So what is the big challenge here? The big challenge is the speed of change enforced by the regulations. So right now, there are more than 40 countries in the world with the serialization track and trace regulation, and the required timelines are all ranging from two to three years. So they the year 2020, more than 90% of the pharma supply chain in the world would be coming under the serialization and track and trace regulation. So the challenge is the speed of change. The challenge is the digitization of the supply chain and the amount of data that is being created and the lack of experience and expertise in handling this major change.
So, for the first time in pharma, we will be getting computers in some of the sides and factory shop floors. For the first time in pharma, the electronic connectivity between trading partners are becoming mandatory. So still, many of the pharmaceutical trading partners are all operating on emails and phone calls and, believe me or not, in faxes in terms of communication and exchanging order data and shipment data.
So now the companies are not ready for this change. A lot of investments are being made. And because of this major challenge, it is also opening up a major opportunity, which is a digital supply chain.
So the project we are helping the clients implement, primarily, is implementing track and trace infrastructure, which is consisting of equipment to help put unique serial numbers on every single unit and the software that is used to generate these serial numbers, maintain those serial number status, and then trace those serial numbers along the supply chain.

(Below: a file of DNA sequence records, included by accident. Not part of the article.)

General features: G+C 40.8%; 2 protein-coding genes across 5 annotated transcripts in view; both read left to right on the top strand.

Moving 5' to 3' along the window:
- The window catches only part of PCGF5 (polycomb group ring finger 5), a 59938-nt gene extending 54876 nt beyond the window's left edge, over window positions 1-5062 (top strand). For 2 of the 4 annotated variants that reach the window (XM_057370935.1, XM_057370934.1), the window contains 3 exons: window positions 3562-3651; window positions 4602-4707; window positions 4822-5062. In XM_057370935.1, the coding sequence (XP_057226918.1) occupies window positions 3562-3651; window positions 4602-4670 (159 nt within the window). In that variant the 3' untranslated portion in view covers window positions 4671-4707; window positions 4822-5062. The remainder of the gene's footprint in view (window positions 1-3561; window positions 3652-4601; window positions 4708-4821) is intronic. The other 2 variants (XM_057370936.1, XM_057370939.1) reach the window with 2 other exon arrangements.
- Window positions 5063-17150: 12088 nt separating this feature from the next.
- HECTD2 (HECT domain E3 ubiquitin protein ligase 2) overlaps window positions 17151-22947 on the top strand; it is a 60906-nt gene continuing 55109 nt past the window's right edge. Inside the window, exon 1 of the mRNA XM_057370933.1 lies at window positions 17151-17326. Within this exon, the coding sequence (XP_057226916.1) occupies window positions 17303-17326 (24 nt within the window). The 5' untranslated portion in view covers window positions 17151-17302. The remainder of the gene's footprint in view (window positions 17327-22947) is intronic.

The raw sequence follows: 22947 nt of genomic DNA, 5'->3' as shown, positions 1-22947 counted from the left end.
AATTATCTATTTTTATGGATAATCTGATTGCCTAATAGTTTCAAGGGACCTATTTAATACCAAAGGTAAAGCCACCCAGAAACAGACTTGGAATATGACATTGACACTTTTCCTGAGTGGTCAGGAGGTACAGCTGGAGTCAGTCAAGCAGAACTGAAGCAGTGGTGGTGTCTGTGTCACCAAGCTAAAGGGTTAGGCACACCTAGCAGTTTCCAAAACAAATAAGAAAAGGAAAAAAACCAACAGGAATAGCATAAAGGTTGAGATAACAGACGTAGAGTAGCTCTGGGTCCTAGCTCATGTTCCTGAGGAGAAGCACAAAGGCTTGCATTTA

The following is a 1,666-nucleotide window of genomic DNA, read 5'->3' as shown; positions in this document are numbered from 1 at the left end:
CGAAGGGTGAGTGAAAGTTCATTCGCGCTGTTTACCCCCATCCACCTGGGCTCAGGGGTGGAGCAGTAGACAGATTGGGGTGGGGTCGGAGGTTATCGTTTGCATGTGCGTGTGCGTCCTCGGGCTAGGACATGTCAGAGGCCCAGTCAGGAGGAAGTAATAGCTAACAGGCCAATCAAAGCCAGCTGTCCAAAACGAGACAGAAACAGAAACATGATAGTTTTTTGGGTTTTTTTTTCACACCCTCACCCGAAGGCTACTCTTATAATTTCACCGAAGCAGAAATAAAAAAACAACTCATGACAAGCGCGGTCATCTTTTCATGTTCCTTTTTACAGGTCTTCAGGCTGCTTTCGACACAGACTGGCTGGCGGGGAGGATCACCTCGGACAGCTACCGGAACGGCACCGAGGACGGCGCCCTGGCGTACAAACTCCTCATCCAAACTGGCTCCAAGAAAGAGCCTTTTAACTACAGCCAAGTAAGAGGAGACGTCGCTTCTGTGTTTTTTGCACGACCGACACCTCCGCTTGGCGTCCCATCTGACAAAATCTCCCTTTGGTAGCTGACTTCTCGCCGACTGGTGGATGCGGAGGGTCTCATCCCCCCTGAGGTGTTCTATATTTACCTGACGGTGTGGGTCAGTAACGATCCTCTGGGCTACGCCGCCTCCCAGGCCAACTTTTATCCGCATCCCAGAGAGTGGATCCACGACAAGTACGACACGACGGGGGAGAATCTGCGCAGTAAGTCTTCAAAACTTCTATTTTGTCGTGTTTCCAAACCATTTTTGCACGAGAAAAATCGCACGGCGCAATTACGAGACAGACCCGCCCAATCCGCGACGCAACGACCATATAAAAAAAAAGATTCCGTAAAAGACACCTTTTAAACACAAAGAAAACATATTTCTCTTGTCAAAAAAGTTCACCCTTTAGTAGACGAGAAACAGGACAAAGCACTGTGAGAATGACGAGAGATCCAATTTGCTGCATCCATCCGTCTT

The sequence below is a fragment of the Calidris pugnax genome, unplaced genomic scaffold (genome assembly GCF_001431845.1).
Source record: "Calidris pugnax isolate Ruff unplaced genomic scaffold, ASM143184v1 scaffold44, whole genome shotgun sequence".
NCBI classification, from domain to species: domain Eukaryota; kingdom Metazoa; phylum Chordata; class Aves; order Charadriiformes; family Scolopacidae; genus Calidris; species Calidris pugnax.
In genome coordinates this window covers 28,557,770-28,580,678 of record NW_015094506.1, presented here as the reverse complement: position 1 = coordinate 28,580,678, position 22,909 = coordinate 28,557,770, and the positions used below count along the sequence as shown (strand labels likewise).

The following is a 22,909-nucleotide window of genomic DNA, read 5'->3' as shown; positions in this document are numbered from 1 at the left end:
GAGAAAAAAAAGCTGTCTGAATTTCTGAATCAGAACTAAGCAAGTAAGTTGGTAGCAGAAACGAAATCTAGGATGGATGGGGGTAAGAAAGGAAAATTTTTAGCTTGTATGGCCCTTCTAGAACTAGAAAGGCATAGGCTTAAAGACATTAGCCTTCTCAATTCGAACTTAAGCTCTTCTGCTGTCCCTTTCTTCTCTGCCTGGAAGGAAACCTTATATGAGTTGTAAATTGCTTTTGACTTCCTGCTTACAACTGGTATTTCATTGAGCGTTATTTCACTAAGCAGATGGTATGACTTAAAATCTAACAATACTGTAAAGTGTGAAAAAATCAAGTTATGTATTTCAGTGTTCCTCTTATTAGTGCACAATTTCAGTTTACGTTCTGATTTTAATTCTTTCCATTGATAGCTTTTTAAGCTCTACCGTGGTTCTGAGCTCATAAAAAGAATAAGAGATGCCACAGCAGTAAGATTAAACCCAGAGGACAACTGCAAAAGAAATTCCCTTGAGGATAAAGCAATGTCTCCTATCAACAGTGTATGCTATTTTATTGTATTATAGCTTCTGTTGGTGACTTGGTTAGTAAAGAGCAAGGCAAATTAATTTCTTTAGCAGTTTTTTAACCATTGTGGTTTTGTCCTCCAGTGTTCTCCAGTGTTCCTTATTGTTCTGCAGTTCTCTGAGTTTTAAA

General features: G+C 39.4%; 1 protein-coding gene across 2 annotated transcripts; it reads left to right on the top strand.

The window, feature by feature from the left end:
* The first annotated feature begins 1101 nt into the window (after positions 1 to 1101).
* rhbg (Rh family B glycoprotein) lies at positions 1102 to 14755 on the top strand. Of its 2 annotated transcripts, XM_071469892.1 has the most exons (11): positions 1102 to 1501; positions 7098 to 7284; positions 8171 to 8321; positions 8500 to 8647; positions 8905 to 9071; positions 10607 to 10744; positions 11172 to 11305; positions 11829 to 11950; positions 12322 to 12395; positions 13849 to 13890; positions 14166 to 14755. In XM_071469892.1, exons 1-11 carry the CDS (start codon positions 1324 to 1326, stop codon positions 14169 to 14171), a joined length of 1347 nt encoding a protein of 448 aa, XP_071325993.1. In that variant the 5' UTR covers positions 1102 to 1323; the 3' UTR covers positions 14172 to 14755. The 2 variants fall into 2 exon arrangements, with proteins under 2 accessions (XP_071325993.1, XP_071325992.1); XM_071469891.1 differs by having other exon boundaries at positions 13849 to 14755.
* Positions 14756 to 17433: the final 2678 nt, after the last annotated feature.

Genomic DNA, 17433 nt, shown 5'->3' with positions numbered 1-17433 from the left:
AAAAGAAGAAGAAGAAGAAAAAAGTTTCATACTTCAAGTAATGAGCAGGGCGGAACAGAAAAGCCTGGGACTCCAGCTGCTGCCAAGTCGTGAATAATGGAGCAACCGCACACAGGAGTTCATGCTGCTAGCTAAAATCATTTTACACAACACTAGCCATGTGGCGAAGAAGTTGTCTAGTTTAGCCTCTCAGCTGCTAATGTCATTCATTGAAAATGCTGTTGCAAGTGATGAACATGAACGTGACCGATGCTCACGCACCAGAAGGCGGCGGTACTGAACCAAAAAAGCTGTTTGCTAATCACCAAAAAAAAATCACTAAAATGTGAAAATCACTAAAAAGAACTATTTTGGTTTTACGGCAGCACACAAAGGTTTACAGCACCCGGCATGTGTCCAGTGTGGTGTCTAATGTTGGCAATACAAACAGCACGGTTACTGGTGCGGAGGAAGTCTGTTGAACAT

So when I say digital supply chain, it’s the ability to look at the pharma supply chain, or any supply chain in any other industry, from a digital lens. The data is being the primary currency and how to use that data, how to transform manual operations into more digital operations with the help of the data. Because there will be a lot of data being introduced into the supply chain in the many years to come.
So when it comes to digital factory, the story is a little bit deeper in the shop floor operation. I just said earlier that for the first time ever, some of the factories will be getting computer systems on their shop floors. So currently, many of the medium and small-sized companies operate on a manual or machinery that is not communicating with any other machinery or any other system. Right now we have the ability to introduce computer systems, digitization and the ability to introduce sensors to the lines and packaging and manufacturing lines and collect the data from the shop floor and connect it with the overall supply chain flow.
So with the concept of digital factory and digital supply chain, companies would be able to automate some of their processes. They would be able to harness new data that wasn’t previously there, and use that data in creating a trend analysis or insight analysis or, in some cases, predictive analysis to understand some [inaudible 00:04:33] for the future of their operations and use this to their advantage in becoming a digitized supply, a digitized factory, a digitized operation.